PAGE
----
LASHKAR GAH, Afghanistan (Reuters) - Insurgents launched attacks in important cities in Afghanistan’s north and south on Wednesday just as security control was being handed over in another city as part of a process designed to showcase the strength of Afghan forces.
Gunmen attacked a police station in southern Kandahar city and killed its commander during a nine-hour gun battle.
In northern Mazar-i-Sharif — one of seven areas to be handed over to Afghan control this week — a bomb planted on a bicycle killed five civilians, including a child, and wounded 12, police said.
The attacks in volatile Kandahar and in Mazar-i-Sharif were a reminder of the challenges awaiting Afghanistan’s army and police as they kick off a slow transition process that aims to put them in control of the whole country by the end of 2014.
“Three policemen were killed and six more wounded when two gunmen attacked police district one,” Abdul Razziq, chief of police in Kandahar province, said after the fighting ended.
The two Taliban gunmen were killed and the attack was over by late morning, although police were combing the station to check no other insurgents were hiding there, he said.
Soon after the Kandahar attack, the Afghan police and army took control of security in Lashkar Gah, the capital of neighboring Helmand province and the most contentious of the seven areas to be handed over this week.
Mazar-i-Sharif is due to be handed over on Saturday.
President Hamid Karzai has long said he wants Afghanistan to provide its own security. Western nations, tired of the cost of the war in lives and money, are racing to beef up Afghan forces so that their troops to return home.
However, worsening violence in recent days has cast a shadow over the start of the transition process. On Tuesday, a bomb exploded near a police station outside Lashkar Gah.
Both Afghan and foreign officials acknowledge there will be little real change on the ground, after a months-long “soft opening” when Afghans were already in effective control.
But Helmand has been the site of some of the most vicious fighting of the near-decade long war. Far more foreign troops have died there than in any other province and there are still several Helmand districts dominated by the Taliban.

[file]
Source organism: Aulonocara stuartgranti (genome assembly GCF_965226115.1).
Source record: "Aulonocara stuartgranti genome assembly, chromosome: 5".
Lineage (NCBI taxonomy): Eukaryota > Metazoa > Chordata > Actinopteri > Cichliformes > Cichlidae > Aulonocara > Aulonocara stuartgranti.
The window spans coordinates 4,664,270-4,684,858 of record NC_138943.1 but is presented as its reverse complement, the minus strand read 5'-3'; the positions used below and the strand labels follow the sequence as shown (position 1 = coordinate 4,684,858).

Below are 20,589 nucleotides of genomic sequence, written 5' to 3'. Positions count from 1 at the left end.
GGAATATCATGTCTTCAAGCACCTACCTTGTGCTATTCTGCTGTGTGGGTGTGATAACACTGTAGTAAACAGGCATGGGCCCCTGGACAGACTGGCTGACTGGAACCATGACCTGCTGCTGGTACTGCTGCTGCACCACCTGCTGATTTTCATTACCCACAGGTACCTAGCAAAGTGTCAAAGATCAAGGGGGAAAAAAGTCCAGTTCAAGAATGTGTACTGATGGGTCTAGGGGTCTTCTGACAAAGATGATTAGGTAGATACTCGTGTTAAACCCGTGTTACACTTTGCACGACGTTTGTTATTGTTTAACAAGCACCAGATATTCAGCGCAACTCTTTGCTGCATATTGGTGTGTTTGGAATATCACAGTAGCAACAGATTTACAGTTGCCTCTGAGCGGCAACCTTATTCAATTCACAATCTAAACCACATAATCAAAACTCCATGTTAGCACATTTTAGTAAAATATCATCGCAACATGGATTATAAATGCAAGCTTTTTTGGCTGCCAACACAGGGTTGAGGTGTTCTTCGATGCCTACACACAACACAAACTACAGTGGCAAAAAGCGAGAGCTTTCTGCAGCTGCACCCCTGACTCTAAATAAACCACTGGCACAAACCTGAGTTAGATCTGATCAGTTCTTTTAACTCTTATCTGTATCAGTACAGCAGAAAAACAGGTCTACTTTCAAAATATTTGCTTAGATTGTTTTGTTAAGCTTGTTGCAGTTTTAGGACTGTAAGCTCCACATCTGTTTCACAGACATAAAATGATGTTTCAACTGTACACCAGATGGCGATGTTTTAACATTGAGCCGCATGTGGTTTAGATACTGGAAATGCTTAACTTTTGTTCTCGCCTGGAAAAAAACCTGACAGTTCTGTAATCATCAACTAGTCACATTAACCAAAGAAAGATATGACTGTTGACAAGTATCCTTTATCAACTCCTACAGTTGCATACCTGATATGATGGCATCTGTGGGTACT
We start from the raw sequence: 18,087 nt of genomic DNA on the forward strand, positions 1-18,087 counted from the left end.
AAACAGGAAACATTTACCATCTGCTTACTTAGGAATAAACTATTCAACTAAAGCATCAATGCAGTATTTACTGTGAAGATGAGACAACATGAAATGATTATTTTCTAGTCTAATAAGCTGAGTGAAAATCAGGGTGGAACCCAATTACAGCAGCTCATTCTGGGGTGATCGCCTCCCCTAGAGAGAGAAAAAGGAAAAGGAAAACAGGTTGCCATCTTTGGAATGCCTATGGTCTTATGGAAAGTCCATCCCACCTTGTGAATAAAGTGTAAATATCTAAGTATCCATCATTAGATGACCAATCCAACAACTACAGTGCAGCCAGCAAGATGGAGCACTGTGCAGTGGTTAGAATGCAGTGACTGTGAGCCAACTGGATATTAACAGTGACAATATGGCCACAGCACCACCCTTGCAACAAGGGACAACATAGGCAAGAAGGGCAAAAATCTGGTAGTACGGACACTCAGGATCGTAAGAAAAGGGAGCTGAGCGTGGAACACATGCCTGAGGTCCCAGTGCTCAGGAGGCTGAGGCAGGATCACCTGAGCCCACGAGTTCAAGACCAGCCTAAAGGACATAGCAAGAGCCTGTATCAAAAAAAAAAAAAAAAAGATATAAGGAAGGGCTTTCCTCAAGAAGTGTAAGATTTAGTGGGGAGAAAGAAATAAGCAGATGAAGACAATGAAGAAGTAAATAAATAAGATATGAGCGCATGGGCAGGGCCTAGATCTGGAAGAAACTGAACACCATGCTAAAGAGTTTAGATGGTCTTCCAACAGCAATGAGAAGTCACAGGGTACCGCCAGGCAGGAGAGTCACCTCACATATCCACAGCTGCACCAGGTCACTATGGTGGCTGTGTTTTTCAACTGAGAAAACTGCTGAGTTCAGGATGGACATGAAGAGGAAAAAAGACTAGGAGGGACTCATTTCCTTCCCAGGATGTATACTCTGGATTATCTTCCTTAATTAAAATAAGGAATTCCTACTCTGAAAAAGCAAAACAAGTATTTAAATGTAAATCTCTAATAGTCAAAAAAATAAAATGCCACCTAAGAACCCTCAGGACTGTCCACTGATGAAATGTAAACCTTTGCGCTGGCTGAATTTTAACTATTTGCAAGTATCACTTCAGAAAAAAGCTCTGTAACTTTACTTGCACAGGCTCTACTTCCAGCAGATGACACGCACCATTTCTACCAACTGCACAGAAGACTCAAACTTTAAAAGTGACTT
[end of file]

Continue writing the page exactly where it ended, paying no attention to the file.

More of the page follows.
Transferring the capital is meant to give a signal that Afghan forces are ready and willing to take over in areas more challenging than the anti-Taliban provinces of Bamiyan and Panjshir, which are also in the first phase of transition.
“It’s a very historic and important day,” Afghan Army Colonel Amin Jan told reporters before the handover ceremony in Lashkar Gah.
“We are confident and our forces are capable of doing it, to take responsibility ... this is just the beginning.”
Like many others, however, Jan questioned whether the plan for foreign combat troops to leave by the end of 2014, proposed by Karzai and agreed at a NATO summit in December 2010, was too short a timeframe.
“Four years is a very short time. We still lack some equipment,” Jan said.
A civil ceremony with speeches in Lashkar Gah was followed by a military ceremony, at the end of which NATO troops will took a salute as a symbolic departure. But they will remain in bases a few kilometers away from the city, ready to help out during major crises.
Security provided by Afghan forces was tight, after Taliban threats to disrupt the transition ceremonies and a string of attacks and assassinations across the country.
“Today I am especially proud that the people of Helmand, like the other places in Afghanistan, are starting to take control of this beautiful province,” Helmand governor Gulab Mangal said in an open letter in which he thanked foreign troops for their assistance and sacrifices.
Additional reporting by Ismail Khan in KANDAHAR, Bashir Ansari in MAZAR-I-SHARIF and Mirwais Harooni and Emma Graham-Harrison in KABUL; Writing by Paul Tait; Editing by Sugita Katyal